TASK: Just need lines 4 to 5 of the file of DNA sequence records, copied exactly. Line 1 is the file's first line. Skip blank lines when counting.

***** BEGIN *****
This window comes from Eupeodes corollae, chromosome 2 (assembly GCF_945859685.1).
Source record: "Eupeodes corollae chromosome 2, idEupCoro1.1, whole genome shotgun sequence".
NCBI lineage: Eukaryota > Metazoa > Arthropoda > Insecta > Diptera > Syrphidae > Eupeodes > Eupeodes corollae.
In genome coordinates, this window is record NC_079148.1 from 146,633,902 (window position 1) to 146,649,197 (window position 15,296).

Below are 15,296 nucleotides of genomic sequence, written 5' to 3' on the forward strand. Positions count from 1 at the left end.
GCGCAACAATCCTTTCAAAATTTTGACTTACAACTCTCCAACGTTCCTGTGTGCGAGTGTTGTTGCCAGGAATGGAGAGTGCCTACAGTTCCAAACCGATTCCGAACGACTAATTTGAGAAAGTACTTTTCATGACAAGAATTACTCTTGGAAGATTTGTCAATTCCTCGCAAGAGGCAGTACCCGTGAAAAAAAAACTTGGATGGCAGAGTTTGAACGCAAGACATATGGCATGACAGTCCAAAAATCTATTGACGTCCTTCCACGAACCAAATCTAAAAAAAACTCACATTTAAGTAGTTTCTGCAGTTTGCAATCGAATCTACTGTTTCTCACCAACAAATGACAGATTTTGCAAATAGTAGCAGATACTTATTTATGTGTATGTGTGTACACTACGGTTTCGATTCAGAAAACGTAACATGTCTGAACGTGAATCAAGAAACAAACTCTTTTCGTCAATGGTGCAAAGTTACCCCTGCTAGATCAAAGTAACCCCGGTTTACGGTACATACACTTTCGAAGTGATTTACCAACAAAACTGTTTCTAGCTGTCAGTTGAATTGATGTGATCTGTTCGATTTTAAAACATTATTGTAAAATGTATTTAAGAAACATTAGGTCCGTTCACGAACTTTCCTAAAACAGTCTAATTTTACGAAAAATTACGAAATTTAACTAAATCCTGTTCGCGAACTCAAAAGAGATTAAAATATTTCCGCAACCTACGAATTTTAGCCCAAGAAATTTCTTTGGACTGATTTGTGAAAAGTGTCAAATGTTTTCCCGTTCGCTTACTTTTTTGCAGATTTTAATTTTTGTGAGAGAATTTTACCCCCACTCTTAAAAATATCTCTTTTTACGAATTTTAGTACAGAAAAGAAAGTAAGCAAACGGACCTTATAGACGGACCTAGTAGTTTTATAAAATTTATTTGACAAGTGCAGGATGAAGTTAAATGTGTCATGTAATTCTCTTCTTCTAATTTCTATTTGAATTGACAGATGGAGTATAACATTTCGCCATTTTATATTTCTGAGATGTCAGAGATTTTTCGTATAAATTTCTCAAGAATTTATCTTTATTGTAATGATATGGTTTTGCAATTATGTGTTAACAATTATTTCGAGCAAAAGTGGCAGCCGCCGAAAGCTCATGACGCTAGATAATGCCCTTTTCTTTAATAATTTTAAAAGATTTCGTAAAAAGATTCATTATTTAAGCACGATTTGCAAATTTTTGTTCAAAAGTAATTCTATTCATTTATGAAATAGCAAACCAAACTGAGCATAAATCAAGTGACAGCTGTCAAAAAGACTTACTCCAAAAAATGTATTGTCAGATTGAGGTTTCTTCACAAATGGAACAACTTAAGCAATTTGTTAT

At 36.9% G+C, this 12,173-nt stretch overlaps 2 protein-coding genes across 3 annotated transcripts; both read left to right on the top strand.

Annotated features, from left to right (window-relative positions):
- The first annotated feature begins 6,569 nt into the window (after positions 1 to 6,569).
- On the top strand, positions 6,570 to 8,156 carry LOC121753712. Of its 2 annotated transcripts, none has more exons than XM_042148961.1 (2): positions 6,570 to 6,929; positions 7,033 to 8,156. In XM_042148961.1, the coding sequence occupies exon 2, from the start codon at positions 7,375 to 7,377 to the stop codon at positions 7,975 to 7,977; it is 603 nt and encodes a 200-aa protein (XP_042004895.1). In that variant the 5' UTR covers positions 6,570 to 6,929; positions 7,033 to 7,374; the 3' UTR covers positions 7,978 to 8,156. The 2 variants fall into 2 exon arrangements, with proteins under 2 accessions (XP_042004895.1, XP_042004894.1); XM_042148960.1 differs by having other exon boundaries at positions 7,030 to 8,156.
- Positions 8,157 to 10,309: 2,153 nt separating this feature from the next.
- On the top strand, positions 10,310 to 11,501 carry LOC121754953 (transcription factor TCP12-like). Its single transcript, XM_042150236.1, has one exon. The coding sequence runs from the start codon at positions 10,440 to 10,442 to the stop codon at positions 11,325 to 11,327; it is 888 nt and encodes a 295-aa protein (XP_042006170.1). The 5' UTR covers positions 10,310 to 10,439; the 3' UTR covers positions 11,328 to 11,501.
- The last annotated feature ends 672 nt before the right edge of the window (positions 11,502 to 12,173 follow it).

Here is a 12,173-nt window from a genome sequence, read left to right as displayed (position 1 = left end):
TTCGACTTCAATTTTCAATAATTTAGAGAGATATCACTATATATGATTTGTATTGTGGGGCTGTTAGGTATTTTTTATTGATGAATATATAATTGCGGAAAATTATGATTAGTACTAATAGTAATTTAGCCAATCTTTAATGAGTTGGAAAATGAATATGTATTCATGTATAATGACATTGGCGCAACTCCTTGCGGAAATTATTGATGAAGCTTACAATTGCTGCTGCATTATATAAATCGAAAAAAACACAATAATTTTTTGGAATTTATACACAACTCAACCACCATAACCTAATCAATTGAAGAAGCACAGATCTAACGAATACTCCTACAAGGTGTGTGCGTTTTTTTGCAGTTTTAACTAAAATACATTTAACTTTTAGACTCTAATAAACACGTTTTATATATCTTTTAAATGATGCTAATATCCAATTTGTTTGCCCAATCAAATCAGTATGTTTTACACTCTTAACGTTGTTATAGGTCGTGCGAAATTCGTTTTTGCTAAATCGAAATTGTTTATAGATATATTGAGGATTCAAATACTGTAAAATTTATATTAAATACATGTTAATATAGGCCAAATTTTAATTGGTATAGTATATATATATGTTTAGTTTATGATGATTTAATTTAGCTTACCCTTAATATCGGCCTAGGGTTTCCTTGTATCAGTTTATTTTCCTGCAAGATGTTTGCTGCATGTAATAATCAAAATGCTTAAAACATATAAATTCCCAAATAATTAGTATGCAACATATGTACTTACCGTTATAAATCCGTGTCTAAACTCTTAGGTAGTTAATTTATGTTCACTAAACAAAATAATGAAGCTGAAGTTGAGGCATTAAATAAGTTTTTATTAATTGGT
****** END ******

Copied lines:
In genome coordinates, this window is record NC_079148.1 from 146,633,902 (window position 1) to 146,649,197 (window position 15,296).

Below are 15,296 nucleotides of genomic sequence, written 5' to 3' on the forward strand. Positions count from 1 at the left end.